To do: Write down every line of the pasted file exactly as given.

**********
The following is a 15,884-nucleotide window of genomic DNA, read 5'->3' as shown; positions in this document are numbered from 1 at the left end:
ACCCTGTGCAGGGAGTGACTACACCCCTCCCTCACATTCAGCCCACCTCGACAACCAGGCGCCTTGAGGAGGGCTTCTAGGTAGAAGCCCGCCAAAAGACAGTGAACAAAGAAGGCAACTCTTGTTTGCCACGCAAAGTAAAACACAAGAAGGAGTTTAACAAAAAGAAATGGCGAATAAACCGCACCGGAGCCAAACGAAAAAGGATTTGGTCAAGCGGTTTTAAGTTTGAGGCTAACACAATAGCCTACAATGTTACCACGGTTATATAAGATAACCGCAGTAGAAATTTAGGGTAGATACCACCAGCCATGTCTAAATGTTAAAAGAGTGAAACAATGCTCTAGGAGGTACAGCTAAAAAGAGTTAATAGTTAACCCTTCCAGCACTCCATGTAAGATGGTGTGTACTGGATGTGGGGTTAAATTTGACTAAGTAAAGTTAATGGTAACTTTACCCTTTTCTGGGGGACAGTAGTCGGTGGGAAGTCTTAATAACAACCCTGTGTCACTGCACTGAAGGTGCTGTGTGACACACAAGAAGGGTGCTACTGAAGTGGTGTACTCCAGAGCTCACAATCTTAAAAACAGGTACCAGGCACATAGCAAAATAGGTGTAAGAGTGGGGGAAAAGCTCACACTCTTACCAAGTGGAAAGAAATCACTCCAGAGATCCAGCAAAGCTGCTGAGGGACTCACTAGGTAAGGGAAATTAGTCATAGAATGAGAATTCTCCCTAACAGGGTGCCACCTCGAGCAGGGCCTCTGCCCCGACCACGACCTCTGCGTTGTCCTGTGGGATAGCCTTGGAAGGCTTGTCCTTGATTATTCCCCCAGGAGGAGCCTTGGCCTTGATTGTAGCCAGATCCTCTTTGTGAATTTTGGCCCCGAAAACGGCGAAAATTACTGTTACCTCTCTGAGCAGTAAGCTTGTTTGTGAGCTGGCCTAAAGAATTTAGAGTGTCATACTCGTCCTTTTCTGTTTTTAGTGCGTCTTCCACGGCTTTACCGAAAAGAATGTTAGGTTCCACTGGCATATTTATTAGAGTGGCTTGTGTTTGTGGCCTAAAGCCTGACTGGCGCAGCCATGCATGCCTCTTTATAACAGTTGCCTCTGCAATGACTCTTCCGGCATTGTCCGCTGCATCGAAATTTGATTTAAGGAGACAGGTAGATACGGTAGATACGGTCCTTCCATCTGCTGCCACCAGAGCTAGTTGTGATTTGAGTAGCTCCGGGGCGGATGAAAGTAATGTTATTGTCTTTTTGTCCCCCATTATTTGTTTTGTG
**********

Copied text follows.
The following is a 15,884-nucleotide window of genomic DNA, read 5'->3' as shown; positions in this document are numbered from 1 at the left end:
ACCCTGTGCAGGGAGTGACTACACCCCTCCCTCACATTCAGCCCACCTCGACAACCAGGCGCCTTGAGGAGGGCTTCTAGGTAGAAGCCCGCCAAAAGACAGTGAACAAAGAAGGCAACTCTTGTTTGCCACGCAAAGTAAAACACAAGAAGGAGTTTAACAAAAAGAAATGGCGAATAAACCGCACCGGAGCCAAACGAAAAAGGATTTGGTCAAGCGGTTTTAAGTTTGAGGCTAACACAATAGCCTACAATGTTACCACGGTTATATAAGATAACCGCAGTAGAAATTTAGGGTAGATACCACCAGCCATGTCTAAATGTTAAAAGAGTGAAACAATGCTCTAGGAGGTACAGCTAAAAAGAGTTAATAGTTAACCCTTCCAGCACTCCATGTAAGATGGTGTGTACTGGATGTGGGGTTAAATTTGACTAAGTAAAGTTAATGGTAACTTTACCCTTTTCTGGGGGACAGTAGTCGGTGGGAAGTCTTAATAACAACCCTGTGTCACTGCACTGAAGGTGCTGTGTGACACACAAGAAGGGTGCTACTGAAGTGGTGTACTCCAGAGCTCACAATCTTAAAAACAGGTACCAGGCACATAGCAAAATAGGTGTAAGAGTGGGGGAAAAGCTCACACTCTTACCAAGTGGAAAGAAATCACTCCAGAGATCCAGCAAAGCTGCTGAGGGACTCACTAGGTAAGGGAAATTAGTCATAGAATGAGAATTCTCCCTAACAGGGTGCCACCTCGAGCAGGGCCTCTGCCCCGACCACGACCTCTGCGTTGTCCTGTGGGATAGCCTTGGAAGGCTTGTCCTTGATTATTCCCCCAGGAGGAGCCTTGGCCTTGATTGTAGCCAGATCCTCTTTGTGAATTTTGGCCCCGAAAACGGCGAAAATTACTGTTACCTCTCTGAGCAGTAAGCTTGTTTGTGAGCTGGCCTAAAGAATTTAGAGTGTCATACTCGTCCTTTTCTGTTTTTAGTGCGTCTTCCACGGCTTTACCGAAAAGAATGTTAGGTTCCACTGGCATATTTATTAGAGTGGCTTGTGTTTGTGGCCTAAAGCCTGACTGGCGCAGCCATGCATGCCTCTTTATAACAGTTGCCTCTGCAATGACTCTTCCGGCATTGTCCGCTGCATCGAAATTTGATTTAAGGAGACAGGTAGATACGGTAGATACGGTCCTTCCATCTGCTGCCACCAGAGCTAGTTGTGATTTGAGTAGCTCCGGGGCGGATGAAAGTAATGTTATTGTCTTTTTGTCCCCCATTATTTGTTTTGTG